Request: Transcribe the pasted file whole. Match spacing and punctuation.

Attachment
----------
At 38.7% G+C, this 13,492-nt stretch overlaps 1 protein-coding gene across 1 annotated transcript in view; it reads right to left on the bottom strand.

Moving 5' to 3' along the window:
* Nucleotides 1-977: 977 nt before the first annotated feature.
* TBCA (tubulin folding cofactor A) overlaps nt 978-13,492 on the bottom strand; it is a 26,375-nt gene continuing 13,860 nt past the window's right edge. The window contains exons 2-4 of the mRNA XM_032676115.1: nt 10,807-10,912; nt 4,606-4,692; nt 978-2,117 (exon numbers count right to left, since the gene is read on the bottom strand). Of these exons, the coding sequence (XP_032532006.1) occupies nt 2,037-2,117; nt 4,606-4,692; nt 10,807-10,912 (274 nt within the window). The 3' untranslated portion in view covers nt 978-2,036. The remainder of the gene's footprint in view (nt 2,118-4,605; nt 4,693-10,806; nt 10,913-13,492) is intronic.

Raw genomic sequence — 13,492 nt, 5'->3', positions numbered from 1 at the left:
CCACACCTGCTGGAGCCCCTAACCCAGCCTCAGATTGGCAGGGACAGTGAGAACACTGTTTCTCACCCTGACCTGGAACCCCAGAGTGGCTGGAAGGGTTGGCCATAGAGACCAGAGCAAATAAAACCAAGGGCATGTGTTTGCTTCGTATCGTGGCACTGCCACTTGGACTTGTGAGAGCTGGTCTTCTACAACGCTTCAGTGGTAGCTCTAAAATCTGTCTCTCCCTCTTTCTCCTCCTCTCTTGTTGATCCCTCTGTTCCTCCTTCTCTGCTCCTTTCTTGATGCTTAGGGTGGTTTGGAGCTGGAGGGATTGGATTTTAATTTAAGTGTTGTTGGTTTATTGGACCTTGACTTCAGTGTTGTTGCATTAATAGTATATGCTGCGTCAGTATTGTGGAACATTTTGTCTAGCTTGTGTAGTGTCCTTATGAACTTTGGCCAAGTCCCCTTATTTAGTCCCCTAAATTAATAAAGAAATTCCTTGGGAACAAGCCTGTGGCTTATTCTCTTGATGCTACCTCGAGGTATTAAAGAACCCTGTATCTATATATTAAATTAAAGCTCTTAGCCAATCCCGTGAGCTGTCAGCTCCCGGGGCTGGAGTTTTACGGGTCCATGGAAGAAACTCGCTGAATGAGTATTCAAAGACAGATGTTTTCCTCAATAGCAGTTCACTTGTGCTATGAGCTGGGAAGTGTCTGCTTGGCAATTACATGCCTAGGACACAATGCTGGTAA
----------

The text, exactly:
At 38.7% G+C, this 13,492-nt stretch overlaps 1 protein-coding gene across 1 annotated transcript in view; it reads right to left on the bottom strand.

Moving 5' to 3' along the window:
* Nucleotides 1-977: 977 nt before the first annotated feature.
* TBCA (tubulin folding cofactor A) overlaps nt 978-13,492 on the bottom strand; it is a 26,375-nt gene continuing 13,860 nt past the window's right edge. The window contains exons 2-4 of the mRNA XM_032676115.1: nt 10,807-10,912; nt 4,606-4,692; nt 978-2,117 (exon numbers count right to left, since the gene is read on the bottom strand). Of these exons, the coding sequence (XP_032532006.1) occupies nt 2,037-2,117; nt 4,606-4,692; nt 10,807-10,912 (274 nt within the window). The 3' untranslated portion in view covers nt 978-2,036. The remainder of the gene's footprint in view (nt 2,118-4,605; nt 4,693-10,806; nt 10,913-13,492) is intronic.

Raw genomic sequence — 13,492 nt, 5'->3', positions numbered from 1 at the left:
CCACACCTGCTGGAGCCCCTAACCCAGCCTCAGATTGGCAGGGACAGTGAGAACACTGTTTCTCACCCTGACCTGGAACCCCAGAGTGGCTGGAAGGGTTGGCCATAGAGACCAGAGCAAATAAAACCAAGGGCATGTGTTTGCTTCGTATCGTGGCACTGCCACTTGGACTTGTGAGAGCTGGTCTTCTACAACGCTTCAGTGGTAGCTCTAAAATCTGTCTCTCCCTCTTTCTCCTCCTCTCTTGTTGATCCCTCTGTTCCTCCTTCTCTGCTCCTTTCTTGATGCTTAGGGTGGTTTGGAGCTGGAGGGATTGGATTTTAATTTAAGTGTTGTTGGTTTATTGGACCTTGACTTCAGTGTTGTTGCATTAATAGTATATGCTGCGTCAGTATTGTGGAACATTTTGTCTAGCTTGTGTAGTGTCCTTATGAACTTTGGCCAAGTCCCCTTATTTAGTCCCCTAAATTAATAAAGAAATTCCTTGGGAACAAGCCTGTGGCTTATTCTCTTGATGCTACCTCGAGGTATTAAAGAACCCTGTATCTATATATTAAATTAAAGCTCTTAGCCAATCCCGTGAGCTGTCAGCTCCCGGGGCTGGAGTTTTACGGGTCCATGGAAGAAACTCGCTGAATGAGTATTCAAAGACAGATGTTTTCCTCAATAGCAGTTCACTTGTGCTATGAGCTGGGAAGTGTCTGCTTGGCAATTACATGCCTAGGACACAATGCTGGTAA